Play Downloaded Music
There are many ways to play your downloaded music. Here are a few:
- Select a track that you would like to play. Hover your mouse just to the left of the track name. A few icons will appear. Click and your track will begin to play. The icon will change to a stop icon. Simply click it to stop playing.
- Right-click on the track and select Reveal in Finder. Right-click on the track in Finder and select Open With. Then choose your desired application to play the file.
- Open your chosen download location as set in Preferences. Then choose the files to play.
- If you've sent your tracks to iTunes (as explained above), find and play your tracks there.
From the Replay Music menu bar, select Replay Music, then Preferences. Here's what you can configure:
- Prompt to Start Monitoring as startup: will show the welcome screen every time you open Replay Music. Leave this unselected and Replay Music will begin monitoring automatically upon opening.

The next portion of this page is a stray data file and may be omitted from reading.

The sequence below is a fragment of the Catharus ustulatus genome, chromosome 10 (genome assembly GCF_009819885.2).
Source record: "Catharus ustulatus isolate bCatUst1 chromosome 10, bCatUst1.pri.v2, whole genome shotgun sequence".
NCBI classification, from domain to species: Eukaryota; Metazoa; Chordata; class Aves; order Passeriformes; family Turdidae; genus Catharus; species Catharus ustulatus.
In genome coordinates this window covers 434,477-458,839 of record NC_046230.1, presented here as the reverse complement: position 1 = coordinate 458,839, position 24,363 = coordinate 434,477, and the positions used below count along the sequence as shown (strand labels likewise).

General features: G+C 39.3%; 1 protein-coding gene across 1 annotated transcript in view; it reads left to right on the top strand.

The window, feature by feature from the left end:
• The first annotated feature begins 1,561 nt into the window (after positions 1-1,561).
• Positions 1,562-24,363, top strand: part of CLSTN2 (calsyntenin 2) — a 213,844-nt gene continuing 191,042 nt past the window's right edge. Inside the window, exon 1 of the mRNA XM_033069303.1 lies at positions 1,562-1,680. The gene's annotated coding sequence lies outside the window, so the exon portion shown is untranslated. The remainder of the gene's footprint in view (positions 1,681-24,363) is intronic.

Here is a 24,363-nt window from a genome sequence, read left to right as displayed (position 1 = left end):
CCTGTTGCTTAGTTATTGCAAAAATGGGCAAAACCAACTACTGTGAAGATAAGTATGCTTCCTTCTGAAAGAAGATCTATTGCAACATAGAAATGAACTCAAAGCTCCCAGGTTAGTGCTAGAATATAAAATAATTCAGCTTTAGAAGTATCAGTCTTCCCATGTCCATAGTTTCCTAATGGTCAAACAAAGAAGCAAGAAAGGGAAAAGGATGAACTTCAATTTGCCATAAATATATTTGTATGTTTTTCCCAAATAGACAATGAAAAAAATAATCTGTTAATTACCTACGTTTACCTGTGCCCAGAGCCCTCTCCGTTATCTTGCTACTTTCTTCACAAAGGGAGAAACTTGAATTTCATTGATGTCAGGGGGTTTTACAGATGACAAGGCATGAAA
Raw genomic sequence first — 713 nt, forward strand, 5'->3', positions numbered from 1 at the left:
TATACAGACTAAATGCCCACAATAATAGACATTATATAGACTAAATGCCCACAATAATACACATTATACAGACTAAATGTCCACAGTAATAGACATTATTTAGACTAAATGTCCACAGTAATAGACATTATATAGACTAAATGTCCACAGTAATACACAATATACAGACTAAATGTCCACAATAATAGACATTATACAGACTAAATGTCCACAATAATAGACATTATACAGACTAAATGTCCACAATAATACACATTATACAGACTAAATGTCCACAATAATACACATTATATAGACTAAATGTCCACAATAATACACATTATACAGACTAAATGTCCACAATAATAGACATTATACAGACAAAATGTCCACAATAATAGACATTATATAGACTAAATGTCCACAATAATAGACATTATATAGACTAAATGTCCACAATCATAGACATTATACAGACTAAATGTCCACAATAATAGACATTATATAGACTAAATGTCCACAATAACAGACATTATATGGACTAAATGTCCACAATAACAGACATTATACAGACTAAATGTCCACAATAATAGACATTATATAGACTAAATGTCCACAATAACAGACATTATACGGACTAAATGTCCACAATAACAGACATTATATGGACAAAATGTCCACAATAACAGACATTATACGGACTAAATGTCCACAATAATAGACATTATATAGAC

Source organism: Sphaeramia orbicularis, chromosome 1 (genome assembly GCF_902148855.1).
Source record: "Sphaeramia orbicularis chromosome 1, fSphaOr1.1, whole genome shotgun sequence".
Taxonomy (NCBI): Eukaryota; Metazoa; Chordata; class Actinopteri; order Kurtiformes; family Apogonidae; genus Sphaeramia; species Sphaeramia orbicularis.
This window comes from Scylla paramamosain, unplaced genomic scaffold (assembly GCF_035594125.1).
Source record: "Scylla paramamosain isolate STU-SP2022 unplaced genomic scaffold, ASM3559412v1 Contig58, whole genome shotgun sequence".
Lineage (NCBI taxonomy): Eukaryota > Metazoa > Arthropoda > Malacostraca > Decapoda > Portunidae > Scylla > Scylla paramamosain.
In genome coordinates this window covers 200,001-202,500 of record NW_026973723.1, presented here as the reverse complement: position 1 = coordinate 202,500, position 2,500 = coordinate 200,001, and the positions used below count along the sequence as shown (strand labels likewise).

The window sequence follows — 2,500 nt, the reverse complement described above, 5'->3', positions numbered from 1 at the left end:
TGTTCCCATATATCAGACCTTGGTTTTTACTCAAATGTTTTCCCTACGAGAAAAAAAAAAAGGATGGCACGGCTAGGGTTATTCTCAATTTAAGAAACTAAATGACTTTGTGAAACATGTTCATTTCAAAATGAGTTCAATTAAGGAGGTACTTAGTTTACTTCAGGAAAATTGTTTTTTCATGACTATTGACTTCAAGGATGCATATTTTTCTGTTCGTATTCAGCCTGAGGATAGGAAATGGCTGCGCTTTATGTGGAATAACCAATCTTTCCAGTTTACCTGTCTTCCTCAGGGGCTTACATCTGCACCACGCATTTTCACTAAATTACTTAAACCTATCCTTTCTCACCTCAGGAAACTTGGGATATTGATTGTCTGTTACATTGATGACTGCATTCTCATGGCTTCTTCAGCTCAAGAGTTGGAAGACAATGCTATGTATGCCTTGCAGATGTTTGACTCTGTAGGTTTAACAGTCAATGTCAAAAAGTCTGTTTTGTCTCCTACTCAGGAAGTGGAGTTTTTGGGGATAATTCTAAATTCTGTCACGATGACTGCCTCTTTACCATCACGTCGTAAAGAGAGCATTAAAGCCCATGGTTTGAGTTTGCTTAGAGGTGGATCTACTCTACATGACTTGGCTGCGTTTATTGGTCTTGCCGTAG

- Check for Updates on Startup: will check to see if there is a new version of Replay Music available to download.
- Show Replay Music in menu bar: turns on or off the display of the Replay Music icon and menu in the OSX menu bar.
- Enable Growl support: Replay Music uses Growl to discreetly show you when a stream has been detected and is downloading or completed. You can turn this on or off.
- Play sound when download finishes or start/stop monitoring: We like the sounds. But if you don’t, here’s where you can turn them off.
- Automatically add to iTunes: Will add all downloaded music tracks to your iTunes library when they are finished downloading and converting. You can also enable or disable this option in the main window.
- Enable debug mode: Use this only when requested by technical support. It generates a more detailed log if you should need help.